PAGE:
But a number of Android watchers assume Google has more in mind than rehashing what it has already hinted at, so they’re speculating that Google could announce a new version of the Android Market, Google’s app marketplace, or debut the long-rumored Google Music. We’ll find out in about an hour.
UPDATE: Essentially, the new version of Android helps Google catch up to Apple iPad capabilities, with a couple of improvements over iPad such as 3-D Google Maps. Plus, the new Android Market Web store should get developers, who have been complaining about problems getting exposure via the market, more jazzed about doing new applications. So new Android tablets are likely to be much more competitive than current ones, such as Samsung’s Galaxy Tab, which apparently has had lower sell-through than expected as well as higher returns. No Google Music beyond a small hint, but a lot of pretty developer-oriented features, such as 3-D capabilities, payment options, and the like. The earth isn’t shattering, but no doubt Android is likely to continue its momentum into a tablet market that’s likely to become a major computing category this year.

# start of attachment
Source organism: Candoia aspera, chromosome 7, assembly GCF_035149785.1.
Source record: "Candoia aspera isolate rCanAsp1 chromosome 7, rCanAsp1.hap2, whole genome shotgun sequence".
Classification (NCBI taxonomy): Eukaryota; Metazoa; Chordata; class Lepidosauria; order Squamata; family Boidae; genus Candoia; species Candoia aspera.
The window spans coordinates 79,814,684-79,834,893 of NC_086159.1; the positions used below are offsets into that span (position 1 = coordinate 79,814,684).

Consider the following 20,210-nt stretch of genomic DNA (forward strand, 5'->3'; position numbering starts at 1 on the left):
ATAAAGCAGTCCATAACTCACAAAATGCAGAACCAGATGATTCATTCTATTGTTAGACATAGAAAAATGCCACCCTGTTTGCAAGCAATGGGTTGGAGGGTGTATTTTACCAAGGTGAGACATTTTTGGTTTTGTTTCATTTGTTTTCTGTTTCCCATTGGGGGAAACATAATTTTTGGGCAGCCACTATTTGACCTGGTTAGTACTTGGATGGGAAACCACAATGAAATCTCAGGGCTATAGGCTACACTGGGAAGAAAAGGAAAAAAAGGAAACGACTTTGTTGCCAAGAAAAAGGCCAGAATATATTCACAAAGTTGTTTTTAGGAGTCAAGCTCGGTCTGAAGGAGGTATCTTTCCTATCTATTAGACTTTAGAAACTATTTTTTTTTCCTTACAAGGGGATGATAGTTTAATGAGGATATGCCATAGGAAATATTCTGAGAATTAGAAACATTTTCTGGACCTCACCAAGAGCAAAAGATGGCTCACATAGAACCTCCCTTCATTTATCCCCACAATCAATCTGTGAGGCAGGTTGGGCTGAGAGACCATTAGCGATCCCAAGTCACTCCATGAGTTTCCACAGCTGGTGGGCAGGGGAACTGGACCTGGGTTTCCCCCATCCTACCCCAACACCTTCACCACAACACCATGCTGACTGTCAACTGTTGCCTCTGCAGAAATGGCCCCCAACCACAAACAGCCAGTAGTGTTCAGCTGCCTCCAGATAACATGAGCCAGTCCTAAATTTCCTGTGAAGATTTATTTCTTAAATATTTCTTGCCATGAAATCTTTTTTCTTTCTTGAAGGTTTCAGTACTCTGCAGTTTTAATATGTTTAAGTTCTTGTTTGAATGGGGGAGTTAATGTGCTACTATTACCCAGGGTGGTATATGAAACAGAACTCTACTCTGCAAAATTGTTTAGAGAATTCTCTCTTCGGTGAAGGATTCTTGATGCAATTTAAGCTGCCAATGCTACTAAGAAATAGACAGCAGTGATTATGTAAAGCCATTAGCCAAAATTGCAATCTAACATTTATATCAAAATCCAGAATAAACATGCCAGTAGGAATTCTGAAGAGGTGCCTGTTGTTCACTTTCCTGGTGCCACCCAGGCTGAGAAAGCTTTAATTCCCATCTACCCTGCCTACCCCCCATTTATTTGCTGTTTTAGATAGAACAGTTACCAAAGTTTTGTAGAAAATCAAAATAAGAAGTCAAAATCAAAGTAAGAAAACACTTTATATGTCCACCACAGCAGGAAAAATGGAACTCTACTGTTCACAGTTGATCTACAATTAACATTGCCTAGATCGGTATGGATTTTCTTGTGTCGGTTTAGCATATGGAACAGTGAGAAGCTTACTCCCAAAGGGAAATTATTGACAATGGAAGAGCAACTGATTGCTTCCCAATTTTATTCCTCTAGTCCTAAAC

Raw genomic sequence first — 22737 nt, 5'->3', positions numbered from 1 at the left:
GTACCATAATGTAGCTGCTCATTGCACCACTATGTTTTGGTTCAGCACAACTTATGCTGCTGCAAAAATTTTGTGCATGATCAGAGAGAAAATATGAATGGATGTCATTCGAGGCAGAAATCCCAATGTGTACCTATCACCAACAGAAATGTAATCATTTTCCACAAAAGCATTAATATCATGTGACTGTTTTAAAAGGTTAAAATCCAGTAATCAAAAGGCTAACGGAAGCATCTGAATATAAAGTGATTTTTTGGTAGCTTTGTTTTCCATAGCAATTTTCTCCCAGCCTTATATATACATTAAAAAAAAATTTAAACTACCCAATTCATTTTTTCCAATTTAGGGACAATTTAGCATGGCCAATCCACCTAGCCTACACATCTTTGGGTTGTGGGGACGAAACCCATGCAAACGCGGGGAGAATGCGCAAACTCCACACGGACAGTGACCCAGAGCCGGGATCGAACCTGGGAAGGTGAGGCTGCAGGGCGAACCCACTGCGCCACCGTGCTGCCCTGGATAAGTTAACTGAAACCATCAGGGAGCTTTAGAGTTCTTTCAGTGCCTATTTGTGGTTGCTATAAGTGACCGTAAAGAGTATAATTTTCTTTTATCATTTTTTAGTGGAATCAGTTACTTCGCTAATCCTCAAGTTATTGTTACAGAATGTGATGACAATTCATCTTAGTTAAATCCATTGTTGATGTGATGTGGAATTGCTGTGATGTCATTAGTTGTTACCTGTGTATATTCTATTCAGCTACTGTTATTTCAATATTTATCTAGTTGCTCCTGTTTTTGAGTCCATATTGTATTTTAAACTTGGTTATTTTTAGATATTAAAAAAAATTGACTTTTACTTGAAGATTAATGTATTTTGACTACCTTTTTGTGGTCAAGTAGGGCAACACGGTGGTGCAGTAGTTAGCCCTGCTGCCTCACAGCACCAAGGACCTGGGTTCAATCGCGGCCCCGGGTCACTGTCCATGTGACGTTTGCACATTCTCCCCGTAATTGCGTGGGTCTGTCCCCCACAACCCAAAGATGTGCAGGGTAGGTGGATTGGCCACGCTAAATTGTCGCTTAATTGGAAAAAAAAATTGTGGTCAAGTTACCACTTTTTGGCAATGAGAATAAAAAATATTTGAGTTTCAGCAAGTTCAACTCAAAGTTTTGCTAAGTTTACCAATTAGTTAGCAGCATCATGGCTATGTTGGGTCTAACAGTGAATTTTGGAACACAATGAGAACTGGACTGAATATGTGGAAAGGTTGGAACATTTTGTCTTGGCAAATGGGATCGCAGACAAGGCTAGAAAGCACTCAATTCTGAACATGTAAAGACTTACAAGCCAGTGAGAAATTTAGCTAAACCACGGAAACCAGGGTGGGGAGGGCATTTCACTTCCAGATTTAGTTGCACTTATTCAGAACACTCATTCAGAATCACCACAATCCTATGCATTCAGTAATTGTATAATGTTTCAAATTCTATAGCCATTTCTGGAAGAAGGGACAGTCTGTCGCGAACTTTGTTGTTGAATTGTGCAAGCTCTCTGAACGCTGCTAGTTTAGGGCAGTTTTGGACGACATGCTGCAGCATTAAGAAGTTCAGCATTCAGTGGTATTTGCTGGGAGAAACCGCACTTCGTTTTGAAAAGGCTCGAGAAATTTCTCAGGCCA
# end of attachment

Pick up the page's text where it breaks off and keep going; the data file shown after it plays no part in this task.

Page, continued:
And we’re underway. Andy Rubin, head of Android, says they will show a demo of Motorola’s Xoom tablet and show off new features of Android Market. “With open source, you don’t really know what people are going to do with it,” he says. So Android is popping up in all kinds of places.
Rubin points out that the cloud is what makes all the services on a tablet seamless. (Which makes me wonder why the big deal about an OS, but I guess we’ll find out.)